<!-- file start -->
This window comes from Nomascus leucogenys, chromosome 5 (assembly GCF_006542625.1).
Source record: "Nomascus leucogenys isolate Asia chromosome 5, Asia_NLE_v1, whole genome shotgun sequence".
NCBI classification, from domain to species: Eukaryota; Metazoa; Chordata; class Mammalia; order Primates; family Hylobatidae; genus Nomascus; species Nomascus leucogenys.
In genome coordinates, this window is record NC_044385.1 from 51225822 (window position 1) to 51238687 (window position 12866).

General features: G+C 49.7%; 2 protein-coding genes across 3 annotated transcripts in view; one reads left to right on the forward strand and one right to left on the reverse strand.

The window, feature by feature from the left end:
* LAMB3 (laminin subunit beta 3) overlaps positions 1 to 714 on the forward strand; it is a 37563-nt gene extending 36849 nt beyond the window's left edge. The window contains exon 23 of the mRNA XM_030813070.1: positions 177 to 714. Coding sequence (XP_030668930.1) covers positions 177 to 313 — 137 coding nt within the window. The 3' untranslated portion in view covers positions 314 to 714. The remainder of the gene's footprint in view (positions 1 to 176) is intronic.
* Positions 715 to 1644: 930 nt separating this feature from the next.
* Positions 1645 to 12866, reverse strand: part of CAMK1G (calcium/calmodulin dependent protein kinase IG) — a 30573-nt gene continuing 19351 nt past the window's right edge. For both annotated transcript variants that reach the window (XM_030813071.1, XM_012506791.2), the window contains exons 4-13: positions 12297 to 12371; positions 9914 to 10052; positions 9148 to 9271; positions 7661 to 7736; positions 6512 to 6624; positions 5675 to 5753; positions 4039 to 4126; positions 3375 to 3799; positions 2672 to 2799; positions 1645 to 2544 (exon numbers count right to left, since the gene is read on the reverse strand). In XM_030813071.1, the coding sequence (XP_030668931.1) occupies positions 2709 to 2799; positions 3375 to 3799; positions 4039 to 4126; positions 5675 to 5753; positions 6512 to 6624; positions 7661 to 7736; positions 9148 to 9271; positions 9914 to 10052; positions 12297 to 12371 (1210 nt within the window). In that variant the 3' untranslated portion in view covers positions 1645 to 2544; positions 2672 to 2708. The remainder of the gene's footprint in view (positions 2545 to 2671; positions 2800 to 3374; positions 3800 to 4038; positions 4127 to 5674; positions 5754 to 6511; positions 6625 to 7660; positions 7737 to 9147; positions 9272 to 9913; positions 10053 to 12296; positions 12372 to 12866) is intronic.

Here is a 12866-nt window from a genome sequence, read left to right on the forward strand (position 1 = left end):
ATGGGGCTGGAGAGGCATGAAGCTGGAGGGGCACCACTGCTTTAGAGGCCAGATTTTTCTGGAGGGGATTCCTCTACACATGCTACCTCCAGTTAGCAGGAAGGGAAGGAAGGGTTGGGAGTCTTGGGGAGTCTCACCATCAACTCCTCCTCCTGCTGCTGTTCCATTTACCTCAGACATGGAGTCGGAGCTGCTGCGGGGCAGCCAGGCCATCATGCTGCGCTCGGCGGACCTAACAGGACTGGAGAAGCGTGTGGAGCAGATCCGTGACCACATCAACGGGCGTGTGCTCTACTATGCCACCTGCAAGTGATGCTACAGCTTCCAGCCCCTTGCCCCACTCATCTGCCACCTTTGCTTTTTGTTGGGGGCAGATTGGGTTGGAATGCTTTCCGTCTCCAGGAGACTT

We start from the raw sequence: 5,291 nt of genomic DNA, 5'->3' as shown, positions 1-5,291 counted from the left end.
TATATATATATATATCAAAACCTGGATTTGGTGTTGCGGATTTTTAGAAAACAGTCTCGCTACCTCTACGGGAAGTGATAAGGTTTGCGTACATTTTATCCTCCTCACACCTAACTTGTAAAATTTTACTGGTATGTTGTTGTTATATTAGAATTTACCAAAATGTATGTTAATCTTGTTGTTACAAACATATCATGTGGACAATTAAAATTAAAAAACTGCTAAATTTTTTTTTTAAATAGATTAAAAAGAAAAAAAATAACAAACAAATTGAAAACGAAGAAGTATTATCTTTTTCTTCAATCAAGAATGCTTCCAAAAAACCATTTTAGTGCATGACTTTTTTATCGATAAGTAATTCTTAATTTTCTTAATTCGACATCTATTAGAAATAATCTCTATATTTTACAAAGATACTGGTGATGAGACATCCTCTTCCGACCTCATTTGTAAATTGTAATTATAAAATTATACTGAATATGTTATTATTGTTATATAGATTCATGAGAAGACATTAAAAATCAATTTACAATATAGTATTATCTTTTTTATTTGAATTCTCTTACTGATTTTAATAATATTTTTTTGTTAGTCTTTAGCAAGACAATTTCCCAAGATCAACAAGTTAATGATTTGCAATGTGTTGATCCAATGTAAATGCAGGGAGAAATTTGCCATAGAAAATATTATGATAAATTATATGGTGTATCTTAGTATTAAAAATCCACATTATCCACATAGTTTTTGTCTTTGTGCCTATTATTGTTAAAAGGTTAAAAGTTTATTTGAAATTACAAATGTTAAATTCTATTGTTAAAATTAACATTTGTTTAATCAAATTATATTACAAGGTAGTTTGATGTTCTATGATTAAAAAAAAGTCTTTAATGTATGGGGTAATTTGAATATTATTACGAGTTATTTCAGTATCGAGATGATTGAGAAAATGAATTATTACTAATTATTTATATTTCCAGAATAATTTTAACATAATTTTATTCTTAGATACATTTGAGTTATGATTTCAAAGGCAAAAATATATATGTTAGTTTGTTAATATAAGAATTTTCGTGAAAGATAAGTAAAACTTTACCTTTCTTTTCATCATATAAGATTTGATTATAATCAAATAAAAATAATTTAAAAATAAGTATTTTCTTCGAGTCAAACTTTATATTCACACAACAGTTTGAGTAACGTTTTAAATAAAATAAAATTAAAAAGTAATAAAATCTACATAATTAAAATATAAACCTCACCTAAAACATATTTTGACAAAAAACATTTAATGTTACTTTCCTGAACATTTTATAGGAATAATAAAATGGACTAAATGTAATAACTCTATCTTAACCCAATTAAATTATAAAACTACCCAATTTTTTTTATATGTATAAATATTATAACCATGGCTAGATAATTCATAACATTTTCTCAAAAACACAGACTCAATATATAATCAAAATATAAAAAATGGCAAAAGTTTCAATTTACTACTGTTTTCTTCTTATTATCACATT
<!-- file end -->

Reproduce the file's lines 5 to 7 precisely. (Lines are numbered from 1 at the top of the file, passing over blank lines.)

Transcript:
General features: G+C 49.7%; 2 protein-coding genes across 3 annotated transcripts in view; one reads left to right on the forward strand and one right to left on the reverse strand.

The window, feature by feature from the left end:
* LAMB3 (laminin subunit beta 3) overlaps positions 1 to 714 on the forward strand; it is a 37563-nt gene extending 36849 nt beyond the window's left edge. The window contains exon 23 of the mRNA XM_030813070.1: positions 177 to 714. Coding sequence (XP_030668930.1) covers positions 177 to 313 — 137 coding nt within the window. The 3' untranslated portion in view covers positions 314 to 714. The remainder of the gene's footprint in view (positions 1 to 176) is intronic.